Trump wins Catholic vote in election that awoke religious feeling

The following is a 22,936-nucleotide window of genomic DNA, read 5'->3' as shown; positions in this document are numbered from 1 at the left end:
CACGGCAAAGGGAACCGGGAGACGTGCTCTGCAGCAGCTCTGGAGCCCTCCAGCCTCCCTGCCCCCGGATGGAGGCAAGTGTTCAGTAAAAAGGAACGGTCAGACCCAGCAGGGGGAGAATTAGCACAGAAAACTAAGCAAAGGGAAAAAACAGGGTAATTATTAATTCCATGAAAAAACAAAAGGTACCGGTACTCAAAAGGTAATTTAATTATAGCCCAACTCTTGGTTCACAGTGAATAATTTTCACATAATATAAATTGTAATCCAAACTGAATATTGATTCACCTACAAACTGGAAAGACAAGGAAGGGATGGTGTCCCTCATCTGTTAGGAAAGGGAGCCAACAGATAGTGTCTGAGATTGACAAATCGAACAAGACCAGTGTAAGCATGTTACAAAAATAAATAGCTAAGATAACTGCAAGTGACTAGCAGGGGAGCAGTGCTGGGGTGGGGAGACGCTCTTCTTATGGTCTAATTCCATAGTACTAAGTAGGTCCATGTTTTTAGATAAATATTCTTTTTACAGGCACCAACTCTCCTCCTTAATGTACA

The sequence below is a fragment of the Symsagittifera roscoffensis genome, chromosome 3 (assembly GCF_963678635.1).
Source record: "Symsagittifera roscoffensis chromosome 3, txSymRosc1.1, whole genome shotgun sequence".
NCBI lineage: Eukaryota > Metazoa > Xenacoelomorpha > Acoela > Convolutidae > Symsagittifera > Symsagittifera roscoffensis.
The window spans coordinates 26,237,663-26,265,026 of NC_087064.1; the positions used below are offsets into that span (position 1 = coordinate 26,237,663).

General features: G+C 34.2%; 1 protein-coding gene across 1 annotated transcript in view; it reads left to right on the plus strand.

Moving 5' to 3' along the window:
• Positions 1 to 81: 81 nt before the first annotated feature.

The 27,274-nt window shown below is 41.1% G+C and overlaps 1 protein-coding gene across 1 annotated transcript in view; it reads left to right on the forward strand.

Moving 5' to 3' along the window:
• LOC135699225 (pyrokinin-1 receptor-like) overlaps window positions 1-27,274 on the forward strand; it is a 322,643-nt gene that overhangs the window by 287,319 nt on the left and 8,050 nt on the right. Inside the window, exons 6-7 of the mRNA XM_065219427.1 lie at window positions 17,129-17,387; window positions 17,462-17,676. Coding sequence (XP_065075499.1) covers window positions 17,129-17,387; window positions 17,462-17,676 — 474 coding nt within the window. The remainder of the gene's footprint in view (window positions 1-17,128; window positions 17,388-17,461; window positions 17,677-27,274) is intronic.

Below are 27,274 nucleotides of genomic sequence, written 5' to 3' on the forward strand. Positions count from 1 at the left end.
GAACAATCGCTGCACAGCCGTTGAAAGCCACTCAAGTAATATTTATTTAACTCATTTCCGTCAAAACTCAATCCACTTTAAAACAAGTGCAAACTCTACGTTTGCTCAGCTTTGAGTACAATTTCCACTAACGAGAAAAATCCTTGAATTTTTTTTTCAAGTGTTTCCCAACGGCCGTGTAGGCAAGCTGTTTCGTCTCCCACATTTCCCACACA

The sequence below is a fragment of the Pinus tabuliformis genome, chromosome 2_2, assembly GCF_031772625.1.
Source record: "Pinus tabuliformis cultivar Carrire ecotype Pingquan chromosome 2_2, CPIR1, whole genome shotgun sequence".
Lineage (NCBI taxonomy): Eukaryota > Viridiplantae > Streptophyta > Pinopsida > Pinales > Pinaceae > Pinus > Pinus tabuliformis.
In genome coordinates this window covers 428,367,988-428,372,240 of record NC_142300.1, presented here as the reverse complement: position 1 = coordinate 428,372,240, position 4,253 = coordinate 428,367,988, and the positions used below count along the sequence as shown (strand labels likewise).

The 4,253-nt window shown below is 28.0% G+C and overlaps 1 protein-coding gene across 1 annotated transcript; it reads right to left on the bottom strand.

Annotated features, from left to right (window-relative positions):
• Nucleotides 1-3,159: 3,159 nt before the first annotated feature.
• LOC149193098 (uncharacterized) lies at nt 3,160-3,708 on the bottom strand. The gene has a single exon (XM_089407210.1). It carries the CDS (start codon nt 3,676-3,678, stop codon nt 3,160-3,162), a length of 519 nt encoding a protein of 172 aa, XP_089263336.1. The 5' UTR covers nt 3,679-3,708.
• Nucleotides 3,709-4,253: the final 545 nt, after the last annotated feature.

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ABSTRACTTrump wins Catholic vote in election that awoke religious feeling         LATEST Trump wins Catholic vote in election that awoke religious feeling Top Vatican diplomat wishes Trump a 'truly fruitful' administration Trump will not be first millionaire politician Pope Francis has worked with Sicilians want a Jesuit pope to canonize their Jesuit martyr Bishop says peace, justice and education key to dialogue with Islam 2016-11-09T08:18:08-0700 2016-11-09T04:59:11-0700 2016-11-09T04:40:55-0700 2016-11-09T01:20:11-0700 2016-11-09T01:19:18-0700 Pope Francis John L. Allen Jr. Inés San Martin Contributors Austen Ivereigh Steven Greydanus Fr. Dwight Longenecker Thomas Williams Mark Zimmermann Charles Camosy Kaitlyn Landgraf Nirmala Carvalho Christopher White Fr. Edward L. Beck Kathryn Jean Lopez Categories Vatican Church in the US Global Church Interviews About Crux John L. Allen Jr. Inés San Martin Shannon Levitt Terri M. Lynn Contact Us Advertising Trump wins Catholic vote in election that awoke religious feeling In Church in the US Crux Staff November 9, 2016 AUTHOR President-elect Donald Trump gives his acceptance speech during his election night rally, Wednesday, Nov. 9, 2016, in New York. (Credit: AP Photo/Julie Jacobson.) Donald Trump’s stunning win was due to a basket of factors including a poor economy, and the anger of those who felt 'left behind'. But front and center were the feelings of religious voters -- and above all their fears of a Democrat candidate perceived as against them. Share:             In 2016, most of the polls were wrong, period. And polls predicting that Hillary Clinton would run away with the Catholic vote proved more wishful than accurate. In the run-up to the election, only the IBD-TIPP poll  consistently pointed to a Trump win among Catholics, as CRUX noted last week.  Almost all the others suggested a significant margin of victory for Clinton. Now that the voting is over, however, preliminary results indicate Trump decisively won a majority of  those self-identifying as Catholics, by 52 to 45 percent. By contrast, President Barack  Obama won Catholics narrowly, by a margin of 50 to 48 percent, in 2012. Evangelicals flocked to Trump in far more overwhelming numbers, by a massive 81 to 16 percent. Trump also outperformed expectations – and the 2012 precedent – among Hispanic and African American voters, while Clinton under-performed with both groups. In fact, with Hispanics, Trump bested Romney’s 2012 performance by two points, while Clinton dropped six points compared to Obama’s 2012 showing. Both candidates had high negatives, and Clinton’s email scandal which plagued her campaign for months, and then again late in October, no doubt contributed to Trump’s victory. So did anxieties over a stagnant economy, racial animus, and the increasing costs and problems with Obamacare. But out of sight of most media reports, religious concerns also seem to have played an important role in Trump’s win. Whether religious voters were embracing Trump or blocking Clinton, there seems to be a clear political message in the result, which is that people of faith cannot be ignored, disparaged or taken for granted. Coming on the heels of an administration known for court battles with faith-based businesses, the U.S. bishops and other religious leaders over policies such as the HHS contraception mandate, which includes sterilization procedures and drugs critics regard as abortion-inducing, revelations seen as indicative of team Clinton’s hostility to aspects of evangelical Protestantism and the Catholic faith certainly didn’t help. Nor did a Catholic on the bottom half of her ticket who took public policy positions at odds with the teaching of his Church on issues including abortion, the death penalty and marriage. Nor, of course, did leaked emails from her campaign manager discussing using political operatives to change Catholic doctrine from within the Church. As it turns out, some of Clinton’s harshest critics were African-American church leaders, who saw these emails about Catholics as a direct threat to their beliefs and way of life. Many African-American pastors signed “ An Open Letter to Hillary Clinton Regarding Religious Freedom for Black America ” last month, citing the emails and other positions and statements of the candidate. Clinton’s support among the African-American community slipped by about 5 points compared to Obama’s, while .......